The Toronto-Waterloo Region Corridor is a global centre of talent, growth, innovation and discovery. Rivaling the best in the world, this 100km stretch is the second largest technology cluster in North America.
It's an incredibly difficult decision to host or not host an event. Having hosted DemoCamp (2005-2010-ish) and StartupEmpire (2008), neither of which were the size or intensity of Grow, I can only imagine how much soul, heart and passion Debbie has put in. It is incredible when you realize that the original mission has been picked up and is supported by other organizations.
Thanks for the great events in BC, Canada is stronger because of your efforts. And I hope to attend what ever is next.
I have been getting a ton of questions and thought it was time to let everyone know that I will not be producing the GROW Conference in 2016. This was not an easy decision. Over the last few years I’ve wanted to move on and try new things, from starting a company to joining a team but each time I’ve...
Canada punches above its weight in blockchain technology. Another example: Alex Tapscott and Don Tapscott's new book Blockchain Revolution is the #1 best-selling book in Canada (of all books!) and is taking the U.S. by storm. These two guys are great ambassadors for blockchain but also for Canada's startup community and innovation economy. ... See MoreSee Less
Hey Startup North! Below is an article I contributed to The Globe this morning on why we need to provide more encouragement, training, and support for recent grads to become great salespeople, and in particular how this is important to scaling more Canadian technology companies. ... See MoreSee Less
Jonas BrandonCOPY PASTE
As the corporation prepares for IPO, Angus Reid, its embattled leader, is embroiled in a power struggle to pivot the business into hamburgers - delicious hamburgers.
"It's what everyone wants. Our software predicts the double whopper is our company's future. The net promoter score on this move is off the charts - literally sizzling. No one could have predicted it - you have to follow the data and of course your nose. It takes vision to make critical decisions."
Mr. Reid informed the searing committee he planned to change his name to Chairman Prime at the latest quarterly board meeting. "At least he didn't go with AA eh?" grumbled a board observer as he carved into a gristly tranche, thankfully no A1 was warranted.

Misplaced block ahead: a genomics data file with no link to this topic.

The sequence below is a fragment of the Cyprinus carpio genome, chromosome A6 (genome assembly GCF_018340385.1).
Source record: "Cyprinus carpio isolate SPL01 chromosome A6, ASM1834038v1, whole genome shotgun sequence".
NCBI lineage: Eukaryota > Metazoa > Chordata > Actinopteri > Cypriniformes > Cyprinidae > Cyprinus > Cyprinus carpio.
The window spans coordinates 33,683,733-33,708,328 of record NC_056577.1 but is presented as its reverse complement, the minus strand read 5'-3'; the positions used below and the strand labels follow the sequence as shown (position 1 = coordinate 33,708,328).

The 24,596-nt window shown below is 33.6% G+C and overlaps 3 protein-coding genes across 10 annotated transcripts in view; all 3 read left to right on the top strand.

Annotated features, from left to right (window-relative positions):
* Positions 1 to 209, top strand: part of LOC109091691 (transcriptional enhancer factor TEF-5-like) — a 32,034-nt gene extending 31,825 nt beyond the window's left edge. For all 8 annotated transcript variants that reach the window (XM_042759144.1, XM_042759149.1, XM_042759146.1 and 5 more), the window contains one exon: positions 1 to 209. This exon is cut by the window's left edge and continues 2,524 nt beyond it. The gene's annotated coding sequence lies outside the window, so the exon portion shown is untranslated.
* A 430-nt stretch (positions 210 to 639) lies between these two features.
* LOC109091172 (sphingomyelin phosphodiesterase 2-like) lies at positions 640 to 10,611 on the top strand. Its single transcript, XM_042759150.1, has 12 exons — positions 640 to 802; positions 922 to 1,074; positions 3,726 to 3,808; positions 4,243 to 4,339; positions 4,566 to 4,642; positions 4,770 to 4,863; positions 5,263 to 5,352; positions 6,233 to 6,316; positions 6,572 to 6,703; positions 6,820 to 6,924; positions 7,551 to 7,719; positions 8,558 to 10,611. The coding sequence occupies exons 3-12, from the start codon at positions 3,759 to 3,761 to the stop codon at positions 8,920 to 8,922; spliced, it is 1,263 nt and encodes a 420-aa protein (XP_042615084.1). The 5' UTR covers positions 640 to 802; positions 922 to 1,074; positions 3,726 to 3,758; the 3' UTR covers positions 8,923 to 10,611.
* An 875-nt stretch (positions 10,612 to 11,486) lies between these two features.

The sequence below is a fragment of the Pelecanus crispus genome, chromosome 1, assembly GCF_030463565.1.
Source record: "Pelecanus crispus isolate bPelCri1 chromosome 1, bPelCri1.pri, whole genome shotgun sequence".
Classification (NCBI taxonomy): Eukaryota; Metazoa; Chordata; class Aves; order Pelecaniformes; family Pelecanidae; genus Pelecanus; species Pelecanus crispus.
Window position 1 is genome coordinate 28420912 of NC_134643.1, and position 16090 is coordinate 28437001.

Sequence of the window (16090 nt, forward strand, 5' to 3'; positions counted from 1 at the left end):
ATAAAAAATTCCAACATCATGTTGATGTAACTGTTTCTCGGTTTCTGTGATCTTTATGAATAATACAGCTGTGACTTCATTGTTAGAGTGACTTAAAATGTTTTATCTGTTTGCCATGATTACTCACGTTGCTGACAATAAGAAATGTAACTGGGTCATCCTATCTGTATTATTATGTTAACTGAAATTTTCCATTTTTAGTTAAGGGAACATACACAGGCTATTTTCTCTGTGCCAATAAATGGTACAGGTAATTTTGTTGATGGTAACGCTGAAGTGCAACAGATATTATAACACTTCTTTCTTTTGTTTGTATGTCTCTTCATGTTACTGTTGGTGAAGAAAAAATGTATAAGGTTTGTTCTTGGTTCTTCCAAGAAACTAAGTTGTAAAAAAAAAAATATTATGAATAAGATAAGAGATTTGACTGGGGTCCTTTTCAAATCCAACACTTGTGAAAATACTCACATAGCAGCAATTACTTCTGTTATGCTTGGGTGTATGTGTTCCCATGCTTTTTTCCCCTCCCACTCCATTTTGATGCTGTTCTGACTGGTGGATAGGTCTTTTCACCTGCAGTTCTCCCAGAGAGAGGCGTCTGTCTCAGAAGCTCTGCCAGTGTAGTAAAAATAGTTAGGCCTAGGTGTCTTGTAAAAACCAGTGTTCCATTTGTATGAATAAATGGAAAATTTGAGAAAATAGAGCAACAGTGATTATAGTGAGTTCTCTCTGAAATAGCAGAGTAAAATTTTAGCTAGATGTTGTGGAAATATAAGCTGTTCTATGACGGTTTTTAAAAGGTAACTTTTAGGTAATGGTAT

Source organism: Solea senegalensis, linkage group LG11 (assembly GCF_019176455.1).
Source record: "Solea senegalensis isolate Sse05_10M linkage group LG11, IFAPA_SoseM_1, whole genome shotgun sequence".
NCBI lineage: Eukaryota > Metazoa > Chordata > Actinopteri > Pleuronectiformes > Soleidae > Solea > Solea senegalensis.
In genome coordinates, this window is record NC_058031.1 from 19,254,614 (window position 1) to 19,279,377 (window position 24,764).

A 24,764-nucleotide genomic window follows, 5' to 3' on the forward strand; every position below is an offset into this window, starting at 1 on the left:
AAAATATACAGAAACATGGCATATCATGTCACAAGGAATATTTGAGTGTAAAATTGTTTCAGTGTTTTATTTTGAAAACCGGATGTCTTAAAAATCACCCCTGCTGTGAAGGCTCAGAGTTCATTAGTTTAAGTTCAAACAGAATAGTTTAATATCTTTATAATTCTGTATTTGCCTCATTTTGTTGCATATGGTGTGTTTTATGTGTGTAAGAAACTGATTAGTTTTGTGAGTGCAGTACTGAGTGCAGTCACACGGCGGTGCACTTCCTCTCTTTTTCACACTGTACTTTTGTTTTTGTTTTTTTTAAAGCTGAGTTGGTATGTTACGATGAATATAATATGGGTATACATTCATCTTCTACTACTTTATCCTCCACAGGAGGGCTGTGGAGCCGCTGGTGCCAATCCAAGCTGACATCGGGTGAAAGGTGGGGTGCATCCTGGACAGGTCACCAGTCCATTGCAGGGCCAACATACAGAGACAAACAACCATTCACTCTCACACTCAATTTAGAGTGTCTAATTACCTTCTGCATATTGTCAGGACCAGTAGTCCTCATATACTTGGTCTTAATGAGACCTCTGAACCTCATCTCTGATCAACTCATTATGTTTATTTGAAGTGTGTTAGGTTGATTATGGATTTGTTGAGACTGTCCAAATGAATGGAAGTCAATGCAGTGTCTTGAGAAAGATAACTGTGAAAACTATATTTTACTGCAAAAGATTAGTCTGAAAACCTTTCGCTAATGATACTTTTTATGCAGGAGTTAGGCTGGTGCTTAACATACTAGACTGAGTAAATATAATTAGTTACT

The corporate gym membership was cancelled in January in the name of juiciness. Now rumors are swirling of a potential relocation of headquarters to Kobe, Japan.
Sean SilcoffJonas Brandon, for your benefit, I am posting the opening few paragraphs of this 6,000+ word story (which was 8 months in the making) so that you can see it's not actually about hamburgers. Voila: Angus Reid was facing a mutiny.
It was April, 2014, and the executive chairman of one of Canada’s most successful emerging tech companies, Vision Critical Communications, had just learned fellow directors were preparing to strip him of his “executive” title, effectively dismissing him from management.
Their main concern: Mr. Reid’s constant meddling in the business since he had hired an outsider, Scott Miller, to replace him as chief executive officer in 2012. It had become so intrusive that several executives felt they could no longer do their jobs.
Mr. Reid looked enraged as he walked into the board meeting. He confronted each executive and director individually, asking if they supported the move. “The reply across the board was ‘You need to go!’” Mr. Reid said. “[It] was painful to hear.” Among those at the table: his son, company founder Andrew Reid.
In the preceding nine years, Canada’s most famous pollster had transformed his son’s struggling startup into one of Canada’s hottest software companies, a disruptive leader in the global market research business. With a new CEO and a new big-name investor – the venture capital arm of pension giant Ontario Municipal Employees Retirement System – Vision Critical was positioned to go public with Mr. Reid as its chairman and largest shareholder.
But since that boardroom confrontation, the company’s top ranks have been mired in conflict – centred around Mr. Reid – pitting directors and investors against one another in a corporate civil war involving some big names of the Canadian business establishment. Some directors have left after facing his ire. “A private company of its size shouldn’t turn over directors [so] much,” said one source familiar with the players. “It’s been a power struggle.”